changeiscomingbus
Jasmine Goldband / The Incline

‘Change is coming’ to Port Authority buses. Here’s what you need to know.

Everything will be different Jan. 1.

changeiscomingbus
Jasmine Goldband / The Incline
Sarah Anne Hughes

Updated: 2:40 p.m.

“Change is coming,” warn the destination signs on the front of Port Authority buses.

“Change is coming,” repeat the signs near the front doors.

“Change is coming,” the signs on the back of the buses display, for good measure.

In addition to being a little freaked out, you may be getting the idea that some sort of change is coming.

On Jan. 1, 2017, Port Authority will change how much it charges bus riders and how it collects fares. The transit agency will be at the Wood Street station from 2 to 6 p.m. today through Thursday and again next week to answer questions.

Can’t make that? Here’s a rundown of what to expect.

Fares

Starting Jan. 1, riders with a ConnectCard will pay a flat fare of $2.50. That’s all riders, even those outside of the city. A transfer will cost $1.

Riders with cash will pay $2.75 for each ride — no more paper transfers. (More on that below.)

Monthly passes for 2017 will cost $97.50, and weekly passes will cost $25. Port Authority will also sell an unlimited day pass for $7. (You can check out this fact sheet for more details.)

When riders pay

Currently, riders pay either when they enter or exit depending on where the bus is going and what time of day it is.

It is confusing.

Next year, all riders — regardless of where they are going — will pay when they enter. Port Authority is asking riders to exit through the back door.

Downtown free zone

It’s going away.

The light rail free zone, on the other hand, will remain.

nomorefreezone

Finding a ConnectCard

Clearly, it works out best for riders to get a ConnectCard under the new system.

At the moment, ConnectCards are free. Starting Jan. 1, Port Authority will charge $1 for the reloadable cards. (The agency originally considered charging $5.)

The cards are currently available at Giant Eagle locations, as well as a handful of other retail stores and at Port Authority’s Downtown Service Center. Port Authority will start selling ConnectCards through its 62 vending machines beginning Jan. 1. There are plans to add more machines “by the middle of next year,” per a spokesperson.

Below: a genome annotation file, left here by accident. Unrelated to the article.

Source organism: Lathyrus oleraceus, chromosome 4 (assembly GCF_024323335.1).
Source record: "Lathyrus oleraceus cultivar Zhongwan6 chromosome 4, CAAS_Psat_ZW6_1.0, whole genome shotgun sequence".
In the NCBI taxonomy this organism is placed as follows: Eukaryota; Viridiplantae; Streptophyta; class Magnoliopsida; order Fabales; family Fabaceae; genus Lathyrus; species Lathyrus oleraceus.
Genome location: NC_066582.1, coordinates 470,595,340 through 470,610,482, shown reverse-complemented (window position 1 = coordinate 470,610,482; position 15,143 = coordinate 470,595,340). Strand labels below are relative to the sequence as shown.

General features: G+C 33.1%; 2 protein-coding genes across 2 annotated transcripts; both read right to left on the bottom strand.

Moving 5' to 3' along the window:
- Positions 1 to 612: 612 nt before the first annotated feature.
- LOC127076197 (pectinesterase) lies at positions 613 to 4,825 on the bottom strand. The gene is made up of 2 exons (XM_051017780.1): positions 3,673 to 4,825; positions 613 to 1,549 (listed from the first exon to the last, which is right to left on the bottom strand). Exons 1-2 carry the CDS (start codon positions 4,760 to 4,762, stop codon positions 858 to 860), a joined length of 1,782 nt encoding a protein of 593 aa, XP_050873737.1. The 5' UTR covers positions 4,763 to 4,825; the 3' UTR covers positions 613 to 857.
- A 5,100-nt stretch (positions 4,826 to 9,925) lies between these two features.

Here’s Port Authority’s map of where you can pick up your card:

Goodwill will also begin selling the cards in January, according to David Tobiczyk, vice president of marketing and development. The Lawrenceville location will sell the cards “by the first half of January,” he said.

“If all works well, we’ll roll out to a total of 17 Allegheny County area stores soon afterward, with all stores online by the end of March,” Tobiczyk said.

Port Authority actually had to get special permission to start selling the cards at Goodwill, per the Pittsburgh Post-Gazette

Under its agreement with Port Authority, Giant Eagle has a right to turn down any commercial ConnectCard outlet within 2 square miles of its stores to avoid competition.

Riders can add money to their ConnectCards at the retail locations where they can purchase one and through the 62 machines; they can also add value online.

What the changes mean for riders

Molly Nichols of Pittsburghers for Public Transit said her group appreciates several things Port Authority has done, including the implementation of one fare, expanding ConnectCard sales to Goodwill and this winter’s education campaign.

But she remains concerned about the elimination of paper transfers as Port Authority’s “current infrastructure to purchase and reload is not adequate,” she told The Incline.

There are people who can’t afford weekly or monthly passes and who need to update their cards regularly when they have cash available, she said. Online reloading doesn’t help low-income riders who may not have internet access or who may not have a bank account or credit card.

Nichols said Port Authority could help alleviate these issues by adding ConnectCard machines along bus routes frequented by customers with these challenges.

Otherwise, she said, low-income riders who use cash will be penalized by the new system, especially if they need to transfer buses.

“A transfer is an inconvenience,” she said, “and you’re paying even more for that.”

This post has been updated to reflect a change in where and when Port Authority will talk about the changes.